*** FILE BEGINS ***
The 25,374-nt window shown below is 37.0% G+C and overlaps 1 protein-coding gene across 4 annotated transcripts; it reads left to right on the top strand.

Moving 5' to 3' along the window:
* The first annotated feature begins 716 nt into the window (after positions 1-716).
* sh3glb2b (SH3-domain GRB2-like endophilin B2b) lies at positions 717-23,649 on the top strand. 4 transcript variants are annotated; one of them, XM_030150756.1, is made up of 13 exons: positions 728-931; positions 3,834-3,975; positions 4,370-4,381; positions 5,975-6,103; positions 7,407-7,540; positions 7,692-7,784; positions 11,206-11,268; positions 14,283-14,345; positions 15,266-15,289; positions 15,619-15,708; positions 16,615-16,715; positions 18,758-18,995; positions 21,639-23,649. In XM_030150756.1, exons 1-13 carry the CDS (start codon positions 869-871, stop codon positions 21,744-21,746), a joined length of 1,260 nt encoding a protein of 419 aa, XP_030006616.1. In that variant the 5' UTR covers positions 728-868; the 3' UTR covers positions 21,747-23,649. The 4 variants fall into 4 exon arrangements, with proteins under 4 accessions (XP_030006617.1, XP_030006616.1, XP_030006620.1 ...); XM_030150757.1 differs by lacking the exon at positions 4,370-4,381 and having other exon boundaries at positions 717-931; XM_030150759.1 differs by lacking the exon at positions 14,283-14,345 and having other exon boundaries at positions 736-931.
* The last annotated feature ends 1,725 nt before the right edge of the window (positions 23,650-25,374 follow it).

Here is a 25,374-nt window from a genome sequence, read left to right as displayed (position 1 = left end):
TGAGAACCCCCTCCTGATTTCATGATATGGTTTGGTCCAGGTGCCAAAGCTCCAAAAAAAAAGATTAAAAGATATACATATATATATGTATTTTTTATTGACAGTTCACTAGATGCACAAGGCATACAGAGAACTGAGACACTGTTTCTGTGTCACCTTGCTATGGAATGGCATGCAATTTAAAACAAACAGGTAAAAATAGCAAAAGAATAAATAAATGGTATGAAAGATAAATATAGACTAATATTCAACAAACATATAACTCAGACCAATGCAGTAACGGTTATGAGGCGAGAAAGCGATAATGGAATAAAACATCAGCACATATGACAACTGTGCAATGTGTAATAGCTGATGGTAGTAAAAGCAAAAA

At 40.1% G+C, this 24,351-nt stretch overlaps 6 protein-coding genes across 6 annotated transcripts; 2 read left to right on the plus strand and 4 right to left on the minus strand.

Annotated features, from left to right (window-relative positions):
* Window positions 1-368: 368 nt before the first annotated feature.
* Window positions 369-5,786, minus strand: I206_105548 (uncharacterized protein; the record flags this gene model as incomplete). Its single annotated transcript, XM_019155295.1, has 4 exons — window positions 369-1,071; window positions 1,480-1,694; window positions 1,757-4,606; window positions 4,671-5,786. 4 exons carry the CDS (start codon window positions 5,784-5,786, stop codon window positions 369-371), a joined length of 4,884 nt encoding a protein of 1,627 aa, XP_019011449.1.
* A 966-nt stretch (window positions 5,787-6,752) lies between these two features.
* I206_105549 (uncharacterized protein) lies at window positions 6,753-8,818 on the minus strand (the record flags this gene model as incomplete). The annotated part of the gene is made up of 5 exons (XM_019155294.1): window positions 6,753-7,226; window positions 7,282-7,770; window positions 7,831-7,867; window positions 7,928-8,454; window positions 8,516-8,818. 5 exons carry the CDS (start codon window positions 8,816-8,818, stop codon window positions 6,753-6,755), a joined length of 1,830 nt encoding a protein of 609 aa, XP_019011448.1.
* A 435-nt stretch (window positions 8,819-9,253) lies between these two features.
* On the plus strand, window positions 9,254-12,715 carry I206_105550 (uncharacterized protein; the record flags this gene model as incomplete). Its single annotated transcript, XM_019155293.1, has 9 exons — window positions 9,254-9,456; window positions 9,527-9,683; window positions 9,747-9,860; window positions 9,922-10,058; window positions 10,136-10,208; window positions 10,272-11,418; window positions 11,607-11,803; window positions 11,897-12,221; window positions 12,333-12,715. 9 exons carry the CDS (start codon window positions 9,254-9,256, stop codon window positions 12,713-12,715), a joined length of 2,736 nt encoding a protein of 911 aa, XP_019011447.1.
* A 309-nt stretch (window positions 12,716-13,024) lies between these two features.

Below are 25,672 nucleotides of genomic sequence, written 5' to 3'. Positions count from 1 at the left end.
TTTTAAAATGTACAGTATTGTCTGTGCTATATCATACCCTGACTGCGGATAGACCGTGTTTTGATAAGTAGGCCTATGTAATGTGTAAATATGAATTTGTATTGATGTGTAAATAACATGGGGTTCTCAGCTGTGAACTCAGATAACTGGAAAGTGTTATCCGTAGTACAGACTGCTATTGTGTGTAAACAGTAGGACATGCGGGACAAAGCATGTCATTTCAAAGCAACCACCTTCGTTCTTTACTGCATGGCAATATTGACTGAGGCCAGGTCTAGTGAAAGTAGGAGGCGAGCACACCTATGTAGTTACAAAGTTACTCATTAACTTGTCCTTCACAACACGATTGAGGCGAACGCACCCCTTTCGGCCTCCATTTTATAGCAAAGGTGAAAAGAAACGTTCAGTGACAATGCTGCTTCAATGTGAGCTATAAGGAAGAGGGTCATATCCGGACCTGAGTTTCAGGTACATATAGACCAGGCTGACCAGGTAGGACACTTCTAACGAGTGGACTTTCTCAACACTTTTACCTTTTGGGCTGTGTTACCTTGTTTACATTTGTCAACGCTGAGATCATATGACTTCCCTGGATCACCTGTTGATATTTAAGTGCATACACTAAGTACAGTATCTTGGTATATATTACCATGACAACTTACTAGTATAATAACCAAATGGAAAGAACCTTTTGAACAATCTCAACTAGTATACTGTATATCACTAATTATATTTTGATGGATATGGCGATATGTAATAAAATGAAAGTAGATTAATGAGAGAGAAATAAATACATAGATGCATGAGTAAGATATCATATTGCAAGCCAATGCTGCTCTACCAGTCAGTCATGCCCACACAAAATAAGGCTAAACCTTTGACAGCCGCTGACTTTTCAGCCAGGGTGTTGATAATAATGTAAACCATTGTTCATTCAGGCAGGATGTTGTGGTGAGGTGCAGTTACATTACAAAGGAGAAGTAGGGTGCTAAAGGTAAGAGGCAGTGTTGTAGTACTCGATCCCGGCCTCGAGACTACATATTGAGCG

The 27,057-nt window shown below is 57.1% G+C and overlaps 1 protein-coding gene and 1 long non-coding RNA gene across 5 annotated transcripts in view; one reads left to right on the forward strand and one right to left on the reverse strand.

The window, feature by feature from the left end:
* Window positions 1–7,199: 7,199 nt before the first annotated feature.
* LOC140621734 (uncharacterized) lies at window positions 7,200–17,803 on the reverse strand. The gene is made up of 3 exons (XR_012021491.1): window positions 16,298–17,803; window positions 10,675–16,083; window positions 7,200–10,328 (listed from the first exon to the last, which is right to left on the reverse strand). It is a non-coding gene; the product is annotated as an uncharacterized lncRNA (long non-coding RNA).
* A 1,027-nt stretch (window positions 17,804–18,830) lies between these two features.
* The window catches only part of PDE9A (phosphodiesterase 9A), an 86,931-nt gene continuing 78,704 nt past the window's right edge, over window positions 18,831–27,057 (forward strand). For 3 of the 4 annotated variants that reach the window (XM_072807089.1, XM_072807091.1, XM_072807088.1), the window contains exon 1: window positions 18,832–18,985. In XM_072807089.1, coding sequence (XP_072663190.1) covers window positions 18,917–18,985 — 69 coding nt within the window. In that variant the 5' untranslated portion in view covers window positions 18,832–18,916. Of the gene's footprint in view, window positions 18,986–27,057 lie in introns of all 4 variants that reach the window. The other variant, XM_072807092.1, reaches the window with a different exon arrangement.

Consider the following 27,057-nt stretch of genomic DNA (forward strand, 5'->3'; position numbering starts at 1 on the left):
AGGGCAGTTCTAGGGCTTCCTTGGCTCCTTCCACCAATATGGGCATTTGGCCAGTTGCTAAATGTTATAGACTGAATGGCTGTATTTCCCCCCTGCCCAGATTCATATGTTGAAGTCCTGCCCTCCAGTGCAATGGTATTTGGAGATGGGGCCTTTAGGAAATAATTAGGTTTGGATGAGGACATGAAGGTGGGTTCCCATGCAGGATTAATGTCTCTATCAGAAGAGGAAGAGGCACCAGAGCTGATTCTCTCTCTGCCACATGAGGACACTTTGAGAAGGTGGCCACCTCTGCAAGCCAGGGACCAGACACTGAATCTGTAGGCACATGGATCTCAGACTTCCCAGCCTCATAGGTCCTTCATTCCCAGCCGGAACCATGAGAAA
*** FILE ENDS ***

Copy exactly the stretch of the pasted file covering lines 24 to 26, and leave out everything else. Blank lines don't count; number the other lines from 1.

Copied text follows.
* The window catches only part of PDE9A (phosphodiesterase 9A), an 86,931-nt gene continuing 78,704 nt past the window's right edge, over window positions 18,831–27,057 (forward strand). For 3 of the 4 annotated variants that reach the window (XM_072807089.1, XM_072807091.1, XM_072807088.1), the window contains exon 1: window positions 18,832–18,985. In XM_072807089.1, coding sequence (XP_072663190.1) covers window positions 18,917–18,985 — 69 coding nt within the window. In that variant the 5' untranslated portion in view covers window positions 18,832–18,916. Of the gene's footprint in view, window positions 18,986–27,057 lie in introns of all 4 variants that reach the window. The other variant, XM_072807092.1, reaches the window with a different exon arrangement.

Consider the following 27,057-nt stretch of genomic DNA (forward strand, 5'->3'; position numbering starts at 1 on the left):
AGGGCAGTTCTAGGGCTTCCTTGGCTCCTTCCACCAATATGGGCATTTGGCCAGTTGCTAAATGTTATAGACTGAATGGCTGTATTTCCCCCCTGCCCAGATTCATATGTTGAAGTCCTGCCCTCCAGTGCAATGGTATTTGGAGATGGGGCCTTTAGGAAATAATTAGGTTTGGATGAGGACATGAAGGTGGGTTCCCATGCAGGATTAATGTCTCTATCAGAAGAGGAAGAGGCACCAGAGCTGATTCTCTCTCTGCCACATGAGGACACTTTGAGAAGGTGGCCACCTCTGCAAGCCAGGGACCAGACACTGAATCTGTAGGCACATGGATCTCAGACTTCCCAGCCTCATAGGTCCTTCATTCCCAGCCGGAACCATGAGAAA